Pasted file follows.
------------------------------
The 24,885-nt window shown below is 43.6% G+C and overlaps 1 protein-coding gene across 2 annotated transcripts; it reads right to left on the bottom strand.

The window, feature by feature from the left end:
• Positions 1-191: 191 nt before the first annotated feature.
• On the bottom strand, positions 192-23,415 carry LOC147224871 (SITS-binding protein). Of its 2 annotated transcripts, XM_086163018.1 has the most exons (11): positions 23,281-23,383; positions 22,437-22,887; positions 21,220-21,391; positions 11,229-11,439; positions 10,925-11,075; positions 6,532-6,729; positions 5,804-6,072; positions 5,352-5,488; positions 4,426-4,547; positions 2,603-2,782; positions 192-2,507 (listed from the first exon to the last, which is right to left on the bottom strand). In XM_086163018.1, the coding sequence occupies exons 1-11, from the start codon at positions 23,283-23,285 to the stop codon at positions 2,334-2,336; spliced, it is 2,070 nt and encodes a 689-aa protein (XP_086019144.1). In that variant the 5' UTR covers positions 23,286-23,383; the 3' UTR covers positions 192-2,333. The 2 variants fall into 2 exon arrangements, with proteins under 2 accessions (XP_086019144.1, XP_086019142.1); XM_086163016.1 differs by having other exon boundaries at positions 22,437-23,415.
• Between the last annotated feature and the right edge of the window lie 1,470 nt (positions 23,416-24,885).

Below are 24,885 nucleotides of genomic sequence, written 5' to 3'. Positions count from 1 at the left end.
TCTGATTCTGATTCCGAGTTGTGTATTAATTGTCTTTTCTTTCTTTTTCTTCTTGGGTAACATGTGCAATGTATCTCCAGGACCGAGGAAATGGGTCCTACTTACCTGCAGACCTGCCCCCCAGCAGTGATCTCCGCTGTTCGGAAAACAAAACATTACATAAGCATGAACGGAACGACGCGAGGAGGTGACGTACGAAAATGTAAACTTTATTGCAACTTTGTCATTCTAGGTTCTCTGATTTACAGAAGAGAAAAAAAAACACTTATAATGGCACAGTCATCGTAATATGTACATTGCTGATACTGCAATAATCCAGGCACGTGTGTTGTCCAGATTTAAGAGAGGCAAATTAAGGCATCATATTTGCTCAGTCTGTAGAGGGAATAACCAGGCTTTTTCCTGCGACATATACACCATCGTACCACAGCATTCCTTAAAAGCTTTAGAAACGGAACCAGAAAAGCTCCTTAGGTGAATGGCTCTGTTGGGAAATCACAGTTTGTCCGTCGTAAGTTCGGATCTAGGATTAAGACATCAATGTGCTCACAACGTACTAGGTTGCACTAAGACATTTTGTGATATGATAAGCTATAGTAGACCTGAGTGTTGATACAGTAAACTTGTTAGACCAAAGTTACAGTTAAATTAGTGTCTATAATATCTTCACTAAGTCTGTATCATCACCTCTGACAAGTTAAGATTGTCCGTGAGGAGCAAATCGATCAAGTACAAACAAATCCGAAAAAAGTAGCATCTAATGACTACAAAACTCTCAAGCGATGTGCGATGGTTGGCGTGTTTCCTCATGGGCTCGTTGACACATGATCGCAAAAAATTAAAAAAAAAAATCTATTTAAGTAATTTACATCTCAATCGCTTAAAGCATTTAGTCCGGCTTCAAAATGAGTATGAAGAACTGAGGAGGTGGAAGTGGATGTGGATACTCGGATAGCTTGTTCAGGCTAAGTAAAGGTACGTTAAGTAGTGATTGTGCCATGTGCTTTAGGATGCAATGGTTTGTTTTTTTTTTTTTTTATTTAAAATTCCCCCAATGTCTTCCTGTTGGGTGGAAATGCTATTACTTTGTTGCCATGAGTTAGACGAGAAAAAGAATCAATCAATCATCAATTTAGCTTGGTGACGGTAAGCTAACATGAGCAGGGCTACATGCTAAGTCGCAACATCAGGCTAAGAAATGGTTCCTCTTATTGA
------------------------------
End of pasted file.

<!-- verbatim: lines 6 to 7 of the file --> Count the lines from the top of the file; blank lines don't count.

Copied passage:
Below are 24,885 nucleotides of genomic sequence, written 5' to 3'. Positions count from 1 at the left end.
TCTGATTCTGATTCCGAGTTGTGTATTAATTGTCTTTTCTTTCTTTTTCTTCTTGGGTAACATGTGCAATGTATCTCCAGGACCGAGGAAATGGGTCCTACTTACCTGCAGACCTGCCCCCCAGCAGTGATCTCCGCTGTTCGGAAAACAAAACATTACATAAGCATGAACGGAACGACGCGAGGAGGTGACGTACGAAAATGTAAACTTTATTGCAACTTTGTCATTCTAGGTTCTCTGATTTACAGAAGAGAAAAAAAAACACTTATAATGGCACAGTCATCGTAATATGTACATTGCTGATACTGCAATAATCCAGGCACGTGTGTTGTCCAGATTTAAGAGAGGCAAATTAAGGCATCATATTTGCTCAGTCTGTAGAGGGAATAACCAGGCTTTTTCCTGCGACATATACACCATCGTACCACAGCATTCCTTAAAAGCTTTAGAAACGGAACCAGAAAAGCTCCTTAGGTGAATGGCTCTGTTGGGAAATCACAGTTTGTCCGTCGTAAGTTCGGATCTAGGATTAAGACATCAATGTGCTCACAACGTACTAGGTTGCACTAAGACATTTTGTGATATGATAAGCTATAGTAGACCTGAGTGTTGATACAGTAAACTTGTTAGACCAAAGTTACAGTTAAATTAGTGTCTATAATATCTTCACTAAGTCTGTATCATCACCTCTGACAAGTTAAGATTGTCCGTGAGGAGCAAATCGATCAAGTACAAACAAATCCGAAAAAAGTAGCATCTAATGACTACAAAACTCTCAAGCGATGTGCGATGGTTGGCGTGTTTCCTCATGGGCTCGTTGACACATGATCGCAAAAAATTAAAAAAAAAAATCTATTTAAGTAATTTACATCTCAATCGCTTAAAGCATTTAGTCCGGCTTCAAAATGAGTATGAAGAACTGAGGAGGTGGAAGTGGATGTGGATACTCGGATAGCTTGTTCAGGCTAAGTAAAGGTACGTTAAGTAGTGATTGTGCCATGTGCTTTAGGATGCAATGGTTTGTTTTTTTTTTTTTTTATTTAAAATTCCCCCAATGTCTTCCTGTTGGGTGGAAATGCTATTACTTTGTTGCCATGAGTTAGACGAGAAAAAGAATCAATCAATCATCAATTTAGCTTGGTGACGGTAAGCTAACATGAGCAGGGCTACATGCTAAGTCGCAACATCAGGCTAAGAAATGGTTCCTCTTATTGA